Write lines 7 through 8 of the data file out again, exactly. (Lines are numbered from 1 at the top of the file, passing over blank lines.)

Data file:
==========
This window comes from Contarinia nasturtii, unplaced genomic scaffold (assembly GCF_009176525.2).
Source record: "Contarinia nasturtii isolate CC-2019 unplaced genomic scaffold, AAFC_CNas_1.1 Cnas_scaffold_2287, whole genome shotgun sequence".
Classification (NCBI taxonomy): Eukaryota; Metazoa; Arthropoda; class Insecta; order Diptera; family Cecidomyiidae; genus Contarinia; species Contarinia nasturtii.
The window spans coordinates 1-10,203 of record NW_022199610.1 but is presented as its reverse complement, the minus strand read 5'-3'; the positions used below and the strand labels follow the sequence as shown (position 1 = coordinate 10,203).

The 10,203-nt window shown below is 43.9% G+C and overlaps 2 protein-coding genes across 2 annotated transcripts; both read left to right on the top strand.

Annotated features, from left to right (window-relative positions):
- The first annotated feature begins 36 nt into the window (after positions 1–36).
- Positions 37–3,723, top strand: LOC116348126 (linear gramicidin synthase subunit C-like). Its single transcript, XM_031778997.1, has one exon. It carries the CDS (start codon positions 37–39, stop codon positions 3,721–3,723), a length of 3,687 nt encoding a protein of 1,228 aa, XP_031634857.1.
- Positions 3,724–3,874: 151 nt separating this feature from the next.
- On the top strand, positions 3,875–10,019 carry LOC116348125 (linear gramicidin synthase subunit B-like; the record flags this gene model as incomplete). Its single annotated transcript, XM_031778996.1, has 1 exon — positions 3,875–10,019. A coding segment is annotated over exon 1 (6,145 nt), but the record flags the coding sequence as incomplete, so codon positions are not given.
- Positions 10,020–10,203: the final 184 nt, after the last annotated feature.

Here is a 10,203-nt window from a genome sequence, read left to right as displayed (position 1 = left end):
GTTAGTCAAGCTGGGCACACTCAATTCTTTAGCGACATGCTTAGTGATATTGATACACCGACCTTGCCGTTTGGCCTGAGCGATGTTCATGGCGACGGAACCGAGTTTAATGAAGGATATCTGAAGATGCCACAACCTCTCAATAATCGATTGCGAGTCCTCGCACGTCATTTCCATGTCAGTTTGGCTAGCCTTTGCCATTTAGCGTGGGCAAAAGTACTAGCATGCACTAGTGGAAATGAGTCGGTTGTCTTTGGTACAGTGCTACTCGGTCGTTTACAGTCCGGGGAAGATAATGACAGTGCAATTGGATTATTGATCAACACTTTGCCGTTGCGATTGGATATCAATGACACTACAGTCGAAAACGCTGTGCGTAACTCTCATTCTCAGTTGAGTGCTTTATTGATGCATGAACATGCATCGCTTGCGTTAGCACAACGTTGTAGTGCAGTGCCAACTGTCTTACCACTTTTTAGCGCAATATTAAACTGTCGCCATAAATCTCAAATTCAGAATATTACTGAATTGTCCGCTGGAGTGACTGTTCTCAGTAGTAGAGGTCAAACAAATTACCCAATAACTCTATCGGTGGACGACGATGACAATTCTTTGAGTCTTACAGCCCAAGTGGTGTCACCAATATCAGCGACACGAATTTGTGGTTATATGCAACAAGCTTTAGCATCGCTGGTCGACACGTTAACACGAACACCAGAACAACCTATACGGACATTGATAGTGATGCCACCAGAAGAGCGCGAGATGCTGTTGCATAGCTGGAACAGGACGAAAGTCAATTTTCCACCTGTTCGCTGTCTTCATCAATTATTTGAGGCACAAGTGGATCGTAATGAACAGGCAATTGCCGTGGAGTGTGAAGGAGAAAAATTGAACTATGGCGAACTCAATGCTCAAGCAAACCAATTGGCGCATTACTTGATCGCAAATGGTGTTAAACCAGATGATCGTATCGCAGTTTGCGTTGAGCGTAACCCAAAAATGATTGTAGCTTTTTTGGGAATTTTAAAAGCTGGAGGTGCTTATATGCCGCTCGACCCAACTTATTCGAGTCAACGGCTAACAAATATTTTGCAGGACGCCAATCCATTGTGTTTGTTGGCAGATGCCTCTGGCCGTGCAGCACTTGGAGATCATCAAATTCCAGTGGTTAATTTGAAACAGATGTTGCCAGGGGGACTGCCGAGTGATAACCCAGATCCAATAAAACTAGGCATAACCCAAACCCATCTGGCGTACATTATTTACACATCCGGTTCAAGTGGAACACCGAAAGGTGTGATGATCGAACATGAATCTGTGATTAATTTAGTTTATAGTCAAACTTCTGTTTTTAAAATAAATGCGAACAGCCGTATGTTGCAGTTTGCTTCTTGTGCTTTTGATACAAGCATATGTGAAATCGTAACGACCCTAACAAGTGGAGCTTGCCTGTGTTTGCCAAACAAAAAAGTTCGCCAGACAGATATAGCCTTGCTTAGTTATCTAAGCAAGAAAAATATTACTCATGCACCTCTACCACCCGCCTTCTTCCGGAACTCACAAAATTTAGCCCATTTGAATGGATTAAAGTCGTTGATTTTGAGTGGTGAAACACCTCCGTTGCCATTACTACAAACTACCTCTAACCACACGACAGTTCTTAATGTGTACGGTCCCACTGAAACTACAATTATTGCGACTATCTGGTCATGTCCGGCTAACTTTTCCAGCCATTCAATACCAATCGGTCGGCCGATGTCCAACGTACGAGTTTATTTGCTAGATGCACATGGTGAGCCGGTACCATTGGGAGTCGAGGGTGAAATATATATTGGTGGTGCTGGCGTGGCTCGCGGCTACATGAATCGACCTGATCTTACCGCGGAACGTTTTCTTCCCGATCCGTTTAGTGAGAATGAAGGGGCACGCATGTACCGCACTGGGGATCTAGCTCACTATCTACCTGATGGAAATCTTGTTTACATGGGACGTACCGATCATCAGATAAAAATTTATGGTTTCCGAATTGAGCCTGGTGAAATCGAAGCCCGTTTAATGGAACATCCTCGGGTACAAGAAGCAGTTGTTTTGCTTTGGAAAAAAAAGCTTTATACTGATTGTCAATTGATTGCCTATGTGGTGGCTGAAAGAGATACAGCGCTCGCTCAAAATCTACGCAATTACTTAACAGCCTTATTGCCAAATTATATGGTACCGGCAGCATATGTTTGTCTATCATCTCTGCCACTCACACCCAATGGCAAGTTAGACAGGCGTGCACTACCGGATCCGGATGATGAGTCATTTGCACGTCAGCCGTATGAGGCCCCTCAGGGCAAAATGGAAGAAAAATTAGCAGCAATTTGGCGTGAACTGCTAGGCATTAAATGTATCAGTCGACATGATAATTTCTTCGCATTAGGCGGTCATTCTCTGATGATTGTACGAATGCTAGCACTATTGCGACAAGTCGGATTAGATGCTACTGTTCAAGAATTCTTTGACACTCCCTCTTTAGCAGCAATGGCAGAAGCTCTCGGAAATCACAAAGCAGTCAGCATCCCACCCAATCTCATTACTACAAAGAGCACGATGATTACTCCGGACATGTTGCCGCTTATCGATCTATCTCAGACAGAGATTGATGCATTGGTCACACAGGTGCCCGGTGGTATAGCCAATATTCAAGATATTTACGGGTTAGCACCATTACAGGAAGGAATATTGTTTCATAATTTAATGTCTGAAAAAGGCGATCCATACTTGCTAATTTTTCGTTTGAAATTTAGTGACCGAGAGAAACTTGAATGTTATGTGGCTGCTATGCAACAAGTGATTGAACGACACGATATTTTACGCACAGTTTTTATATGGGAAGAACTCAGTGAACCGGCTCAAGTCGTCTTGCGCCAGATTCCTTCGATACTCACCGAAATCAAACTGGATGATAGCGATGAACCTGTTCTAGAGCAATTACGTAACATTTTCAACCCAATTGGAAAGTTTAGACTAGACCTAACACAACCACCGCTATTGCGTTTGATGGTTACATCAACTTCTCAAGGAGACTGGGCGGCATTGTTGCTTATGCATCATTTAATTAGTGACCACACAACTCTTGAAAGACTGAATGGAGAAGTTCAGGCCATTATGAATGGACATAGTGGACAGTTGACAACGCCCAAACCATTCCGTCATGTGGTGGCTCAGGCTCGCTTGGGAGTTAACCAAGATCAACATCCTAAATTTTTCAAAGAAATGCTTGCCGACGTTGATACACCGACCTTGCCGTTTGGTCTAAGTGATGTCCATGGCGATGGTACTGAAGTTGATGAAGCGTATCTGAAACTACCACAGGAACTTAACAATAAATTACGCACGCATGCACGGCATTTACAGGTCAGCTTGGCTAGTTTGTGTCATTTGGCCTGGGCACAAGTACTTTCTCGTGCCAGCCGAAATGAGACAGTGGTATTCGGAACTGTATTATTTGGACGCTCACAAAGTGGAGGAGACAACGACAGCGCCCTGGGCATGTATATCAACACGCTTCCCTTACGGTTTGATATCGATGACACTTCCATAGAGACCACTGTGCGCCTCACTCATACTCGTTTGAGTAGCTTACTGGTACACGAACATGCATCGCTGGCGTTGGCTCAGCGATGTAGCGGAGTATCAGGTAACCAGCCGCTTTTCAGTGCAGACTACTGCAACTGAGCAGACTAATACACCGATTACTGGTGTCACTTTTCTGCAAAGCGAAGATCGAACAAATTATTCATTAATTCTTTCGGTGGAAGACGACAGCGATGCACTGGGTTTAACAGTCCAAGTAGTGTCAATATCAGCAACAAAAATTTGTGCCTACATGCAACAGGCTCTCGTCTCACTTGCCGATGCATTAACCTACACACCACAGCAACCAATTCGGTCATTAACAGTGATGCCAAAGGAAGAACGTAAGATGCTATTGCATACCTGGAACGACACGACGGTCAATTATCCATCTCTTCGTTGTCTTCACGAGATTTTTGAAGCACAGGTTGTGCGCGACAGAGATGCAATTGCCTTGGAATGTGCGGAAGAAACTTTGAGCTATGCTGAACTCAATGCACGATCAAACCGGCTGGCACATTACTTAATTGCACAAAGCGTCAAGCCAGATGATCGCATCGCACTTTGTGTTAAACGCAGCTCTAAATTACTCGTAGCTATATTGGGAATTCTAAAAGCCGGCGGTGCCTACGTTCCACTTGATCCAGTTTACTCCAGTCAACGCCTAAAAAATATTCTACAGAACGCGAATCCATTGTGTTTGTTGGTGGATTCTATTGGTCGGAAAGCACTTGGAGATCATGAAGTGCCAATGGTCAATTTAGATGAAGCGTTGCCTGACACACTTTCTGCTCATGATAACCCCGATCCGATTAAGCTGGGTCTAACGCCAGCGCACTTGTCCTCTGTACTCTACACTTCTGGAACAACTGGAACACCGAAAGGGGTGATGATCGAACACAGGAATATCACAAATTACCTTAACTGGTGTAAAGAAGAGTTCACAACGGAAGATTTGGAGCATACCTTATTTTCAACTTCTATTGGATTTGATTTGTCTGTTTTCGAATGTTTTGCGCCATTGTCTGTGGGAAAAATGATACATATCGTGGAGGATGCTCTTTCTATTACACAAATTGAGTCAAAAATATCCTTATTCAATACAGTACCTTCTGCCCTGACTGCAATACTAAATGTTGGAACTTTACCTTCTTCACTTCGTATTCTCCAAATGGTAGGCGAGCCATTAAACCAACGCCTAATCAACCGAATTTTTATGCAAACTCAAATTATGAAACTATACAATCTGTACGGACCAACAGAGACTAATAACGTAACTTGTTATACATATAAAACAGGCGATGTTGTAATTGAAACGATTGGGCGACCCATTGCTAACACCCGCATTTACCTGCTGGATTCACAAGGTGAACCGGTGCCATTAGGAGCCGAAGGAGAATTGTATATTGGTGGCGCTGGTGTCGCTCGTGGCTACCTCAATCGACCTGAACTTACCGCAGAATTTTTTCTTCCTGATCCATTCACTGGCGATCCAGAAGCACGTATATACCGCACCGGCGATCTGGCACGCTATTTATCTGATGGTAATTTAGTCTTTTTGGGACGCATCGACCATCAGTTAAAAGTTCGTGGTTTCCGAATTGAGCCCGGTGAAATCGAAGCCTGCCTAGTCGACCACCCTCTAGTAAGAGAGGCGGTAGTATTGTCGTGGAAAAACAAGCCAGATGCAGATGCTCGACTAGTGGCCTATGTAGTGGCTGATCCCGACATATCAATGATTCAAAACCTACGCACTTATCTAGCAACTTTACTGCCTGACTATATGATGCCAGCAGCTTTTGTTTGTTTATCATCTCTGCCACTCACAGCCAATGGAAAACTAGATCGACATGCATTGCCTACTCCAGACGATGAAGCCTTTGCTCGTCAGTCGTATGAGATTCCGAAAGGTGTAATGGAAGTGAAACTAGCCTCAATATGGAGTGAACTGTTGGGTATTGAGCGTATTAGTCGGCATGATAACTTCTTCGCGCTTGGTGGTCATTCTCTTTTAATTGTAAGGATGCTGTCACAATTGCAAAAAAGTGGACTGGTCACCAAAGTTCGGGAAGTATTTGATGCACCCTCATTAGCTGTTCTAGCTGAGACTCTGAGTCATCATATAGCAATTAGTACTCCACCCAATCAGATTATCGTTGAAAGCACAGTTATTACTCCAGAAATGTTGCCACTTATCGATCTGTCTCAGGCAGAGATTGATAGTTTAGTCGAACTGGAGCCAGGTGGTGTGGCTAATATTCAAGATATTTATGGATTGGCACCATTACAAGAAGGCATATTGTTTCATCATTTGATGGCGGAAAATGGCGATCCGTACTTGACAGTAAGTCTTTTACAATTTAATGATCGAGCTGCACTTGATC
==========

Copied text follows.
- The first annotated feature begins 36 nt into the window (after positions 1–36).
- Positions 37–3,723, top strand: LOC116348126 (linear gramicidin synthase subunit C-like). Its single transcript, XM_031778997.1, has one exon. It carries the CDS (start codon positions 37–39, stop codon positions 3,721–3,723), a length of 3,687 nt encoding a protein of 1,228 aa, XP_031634857.1.